Always in vogue

Always in vogue

'kaftan' for all

Always in vogue

Dresses of each region have a tale to narrate, a history they hold within their close-knit weaves. Be it the kaftans of Afghans, or the dirndl of Germans, or the sarafan worn by the Russians. A recent opportunity to learn more about the kaftans of Afghanistan left me amazed.

Highly regarded as the traditional dress of Afghanistan, kaftan owes its origin to ancient Mesopotamia. A long robe reaching the ankles, it’s generally worn as an overcoat, variants of which are worn by many Middle-Eastern ethnic groups, and in countries such as Morocco, Persia, Russia and Africa. And, depending on the region it is worn in and the culture it is part of, it has acquired different names and styles.

While in warm countries it is worn as a loose robe made of light-weight cotton, in cooler countries it is worn as warm clothing, and is made of wool or silk. A great favourite with the Ottoman rulers, kaftans were a symbol of royalty during the heydays of the Ottoman Empire. The fabric used, the embellishments adorning them, the colours, the patterns, the cut — each of these elements indicated the rank of the wearer.

According to time

A close reading of the history of this dress reveals the transformation of taste and design over the centuries, mirroring the socio-economic setting of that particular time. If textiles with mute colours and big patterns were a big hit during 14th and 15th centuries, bright colours and small patterns became the hallmarks of kaftans in 16th and 17th centuries, while late-17th century saw the emergence of vertical stripes as the preferred pattern, with embroidery as add-ons.

Afghans were known for their embroidery skills, which they used extensively to embellish the garments they wore, especially kaftans. Using gold and silver threads, they made kaftans stand out with their intricate work with needles. Going by the paintings, photographs and kaftans preserved in various museums around the world, it appears that most sultans preferred floral patterns, though geometric patterns were also popular.

Though the tunics were generally made of cloth of local origin (Istanbul and Bursa), there are interesting stories on how the Ottoman sultans’ craze for variety in the kaftans they adorned themselves in, led them to import fabrics from Iran, Italy, India and Spain. It’s also documented that during the reign of the Byzantines, the country almost became bankrupt owing to the huge import of silk from China! All because of their love for kaftans!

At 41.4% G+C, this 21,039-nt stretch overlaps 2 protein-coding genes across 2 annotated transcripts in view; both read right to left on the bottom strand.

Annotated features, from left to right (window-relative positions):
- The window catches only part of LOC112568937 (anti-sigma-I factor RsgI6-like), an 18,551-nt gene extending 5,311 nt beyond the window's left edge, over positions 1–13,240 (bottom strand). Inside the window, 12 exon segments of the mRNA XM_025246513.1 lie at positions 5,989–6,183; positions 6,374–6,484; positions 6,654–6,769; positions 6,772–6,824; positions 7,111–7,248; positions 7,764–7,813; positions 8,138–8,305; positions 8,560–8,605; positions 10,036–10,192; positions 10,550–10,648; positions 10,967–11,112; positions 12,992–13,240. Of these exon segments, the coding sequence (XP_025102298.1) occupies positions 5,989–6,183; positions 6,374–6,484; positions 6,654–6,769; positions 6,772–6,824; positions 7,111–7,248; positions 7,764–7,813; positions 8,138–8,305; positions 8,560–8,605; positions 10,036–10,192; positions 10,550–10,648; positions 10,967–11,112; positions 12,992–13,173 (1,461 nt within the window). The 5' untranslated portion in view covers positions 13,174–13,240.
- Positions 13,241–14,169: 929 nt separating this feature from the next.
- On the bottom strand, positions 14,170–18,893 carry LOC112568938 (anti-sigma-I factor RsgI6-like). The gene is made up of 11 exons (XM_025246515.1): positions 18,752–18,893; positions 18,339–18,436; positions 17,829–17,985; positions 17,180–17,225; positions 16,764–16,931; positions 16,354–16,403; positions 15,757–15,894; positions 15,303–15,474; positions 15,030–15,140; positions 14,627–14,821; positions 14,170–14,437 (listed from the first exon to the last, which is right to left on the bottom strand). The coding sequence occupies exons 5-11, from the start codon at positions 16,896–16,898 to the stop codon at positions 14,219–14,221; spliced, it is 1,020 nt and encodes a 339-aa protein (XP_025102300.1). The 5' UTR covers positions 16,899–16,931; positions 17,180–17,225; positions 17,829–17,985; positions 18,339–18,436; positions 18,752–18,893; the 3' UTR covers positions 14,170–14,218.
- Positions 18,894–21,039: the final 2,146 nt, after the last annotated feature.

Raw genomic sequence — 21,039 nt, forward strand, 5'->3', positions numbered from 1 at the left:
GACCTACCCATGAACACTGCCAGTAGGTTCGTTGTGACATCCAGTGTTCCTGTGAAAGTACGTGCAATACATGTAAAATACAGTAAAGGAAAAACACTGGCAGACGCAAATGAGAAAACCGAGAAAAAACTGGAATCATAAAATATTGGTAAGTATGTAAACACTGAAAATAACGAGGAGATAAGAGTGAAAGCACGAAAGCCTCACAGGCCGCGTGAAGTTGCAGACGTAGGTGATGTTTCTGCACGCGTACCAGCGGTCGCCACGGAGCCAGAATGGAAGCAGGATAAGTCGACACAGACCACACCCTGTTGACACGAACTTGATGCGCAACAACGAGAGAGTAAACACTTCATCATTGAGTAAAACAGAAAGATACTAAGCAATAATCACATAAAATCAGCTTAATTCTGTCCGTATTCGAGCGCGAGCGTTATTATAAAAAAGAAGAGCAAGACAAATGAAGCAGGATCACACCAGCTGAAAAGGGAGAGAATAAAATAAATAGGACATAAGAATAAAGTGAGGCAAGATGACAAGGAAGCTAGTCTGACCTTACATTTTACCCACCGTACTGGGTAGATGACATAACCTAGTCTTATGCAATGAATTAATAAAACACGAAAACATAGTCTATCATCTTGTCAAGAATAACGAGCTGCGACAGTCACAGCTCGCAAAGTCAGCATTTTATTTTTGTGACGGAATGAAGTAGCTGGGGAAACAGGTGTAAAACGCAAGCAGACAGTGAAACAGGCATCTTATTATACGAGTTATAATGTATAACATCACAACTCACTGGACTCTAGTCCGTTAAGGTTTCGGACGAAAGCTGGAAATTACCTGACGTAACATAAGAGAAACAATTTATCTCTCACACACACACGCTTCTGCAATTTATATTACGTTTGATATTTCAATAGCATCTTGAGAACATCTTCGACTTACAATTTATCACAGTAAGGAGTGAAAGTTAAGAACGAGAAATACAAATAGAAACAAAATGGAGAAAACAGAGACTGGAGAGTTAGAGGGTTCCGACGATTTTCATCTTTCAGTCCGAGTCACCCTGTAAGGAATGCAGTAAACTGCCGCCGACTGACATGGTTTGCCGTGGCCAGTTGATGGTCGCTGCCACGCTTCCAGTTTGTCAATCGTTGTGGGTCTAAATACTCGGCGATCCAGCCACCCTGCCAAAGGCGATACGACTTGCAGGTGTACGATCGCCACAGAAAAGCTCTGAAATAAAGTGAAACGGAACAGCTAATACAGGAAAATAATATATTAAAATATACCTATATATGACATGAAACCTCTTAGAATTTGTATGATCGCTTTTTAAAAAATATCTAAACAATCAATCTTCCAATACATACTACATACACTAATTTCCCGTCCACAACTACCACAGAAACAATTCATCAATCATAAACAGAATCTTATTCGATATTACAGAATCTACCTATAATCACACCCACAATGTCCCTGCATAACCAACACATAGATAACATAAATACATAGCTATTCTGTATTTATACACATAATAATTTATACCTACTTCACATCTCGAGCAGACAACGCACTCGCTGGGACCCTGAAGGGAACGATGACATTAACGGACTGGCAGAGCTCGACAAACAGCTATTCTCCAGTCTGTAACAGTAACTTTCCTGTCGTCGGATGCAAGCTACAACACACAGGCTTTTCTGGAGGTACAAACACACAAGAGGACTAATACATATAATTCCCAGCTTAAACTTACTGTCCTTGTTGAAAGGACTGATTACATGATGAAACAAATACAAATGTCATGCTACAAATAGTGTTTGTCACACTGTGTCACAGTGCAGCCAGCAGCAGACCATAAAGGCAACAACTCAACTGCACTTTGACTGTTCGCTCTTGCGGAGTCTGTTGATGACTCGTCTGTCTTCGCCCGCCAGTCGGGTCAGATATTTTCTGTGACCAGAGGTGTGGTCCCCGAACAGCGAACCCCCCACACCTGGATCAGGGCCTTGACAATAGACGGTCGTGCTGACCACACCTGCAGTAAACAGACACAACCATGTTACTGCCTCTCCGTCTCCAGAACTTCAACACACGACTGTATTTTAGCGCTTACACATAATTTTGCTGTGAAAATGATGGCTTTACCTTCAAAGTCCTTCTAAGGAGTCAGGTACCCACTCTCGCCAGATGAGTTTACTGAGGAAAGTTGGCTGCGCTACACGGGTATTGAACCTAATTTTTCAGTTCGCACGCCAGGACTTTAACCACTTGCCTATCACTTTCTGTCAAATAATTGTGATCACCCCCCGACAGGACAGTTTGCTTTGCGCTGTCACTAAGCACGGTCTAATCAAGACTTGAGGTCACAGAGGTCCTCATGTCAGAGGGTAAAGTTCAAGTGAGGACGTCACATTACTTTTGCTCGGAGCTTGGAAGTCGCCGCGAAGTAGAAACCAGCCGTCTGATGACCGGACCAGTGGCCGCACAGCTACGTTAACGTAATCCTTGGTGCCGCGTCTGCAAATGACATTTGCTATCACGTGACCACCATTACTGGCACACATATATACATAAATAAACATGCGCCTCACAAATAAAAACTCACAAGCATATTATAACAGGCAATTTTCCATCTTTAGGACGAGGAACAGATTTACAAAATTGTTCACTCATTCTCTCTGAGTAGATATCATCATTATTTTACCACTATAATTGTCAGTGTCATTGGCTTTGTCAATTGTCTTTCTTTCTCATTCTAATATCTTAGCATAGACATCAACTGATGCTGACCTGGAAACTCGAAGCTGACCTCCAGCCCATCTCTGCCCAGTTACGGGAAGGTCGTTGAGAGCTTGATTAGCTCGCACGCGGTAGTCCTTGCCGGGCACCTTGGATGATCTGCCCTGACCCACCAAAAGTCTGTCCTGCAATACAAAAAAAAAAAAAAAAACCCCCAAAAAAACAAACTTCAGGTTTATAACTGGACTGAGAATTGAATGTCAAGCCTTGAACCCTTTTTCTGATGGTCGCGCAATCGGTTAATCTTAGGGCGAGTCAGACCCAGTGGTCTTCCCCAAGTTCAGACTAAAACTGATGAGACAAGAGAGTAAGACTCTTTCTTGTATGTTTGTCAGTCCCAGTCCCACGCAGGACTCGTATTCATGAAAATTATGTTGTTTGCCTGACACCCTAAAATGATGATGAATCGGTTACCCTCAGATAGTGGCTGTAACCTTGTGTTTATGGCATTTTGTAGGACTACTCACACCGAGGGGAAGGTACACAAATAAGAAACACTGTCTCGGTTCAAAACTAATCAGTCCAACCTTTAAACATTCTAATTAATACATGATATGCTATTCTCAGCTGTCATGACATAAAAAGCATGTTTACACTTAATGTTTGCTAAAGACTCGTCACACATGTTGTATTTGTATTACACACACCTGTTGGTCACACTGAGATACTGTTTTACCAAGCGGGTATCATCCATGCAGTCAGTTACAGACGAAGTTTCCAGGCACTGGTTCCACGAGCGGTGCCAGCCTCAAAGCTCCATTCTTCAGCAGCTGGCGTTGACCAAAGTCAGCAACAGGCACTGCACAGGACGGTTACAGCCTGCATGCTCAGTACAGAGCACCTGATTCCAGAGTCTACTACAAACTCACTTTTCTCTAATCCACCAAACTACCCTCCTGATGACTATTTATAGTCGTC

In colours

Going by the collection of kaftans at the Topkapi Palace Museum in Istanbul, favoured colours for kaftans were indigo blue, burgundy, peach, yellow and violet.

Another interesting revelation was that imperial kaftans, made of heavy brocade called kemha, was preferred by the sultans for ceremonial occasions, mainly because of their stiff fit, while kaftans made of plain silk or velvet were not very popular with the rulers as the fabric hung loosely, making them look sloppy.

A few other chosen fabrics for kaftans were monochrome silk satin, serenk (a 2-colour brocade with a golden sheen owing to the yellow silk thread used in the weft), and seraser (a tightly woven, stiff gilt brocade with a brilliant sheen owing to the metal strip weft).

Kaftans were mainly worn by men in Afghanistan, but they were worn by both men and women in African countries, and only by women in Maghreb, Morocco and Russia. In fact, they gained popularity in every country the Middle-Easterners moved to. So much so that the royalty sported kaftans during important events like the coronation.

Because of their exotic look and loose fitting, the tunics have attracted so much attention over the years that many fashion designers of repute such as Christian Dior, Paul Poiret and Cristóbal Balenciaga have included kaftans in their evening-gown collections.

The garb even reached America through the hippie trail! Moreover, when British-American actor Elizabeth Taylor sported it often, even during her second wedding, how could the fashion-conscious around the world resist it?

To this day, kaftans are worn by popular actors and socialites wishing to make a fashion statement. No wonder, singer-actor Jessica Simpson made it her pregnancy garb, while actors like Uma Thurman, Susan Sarandon, Kate Moss and Nicole Richie keep sporting it on special occasions. Ottoman sultans, are you watching from above?

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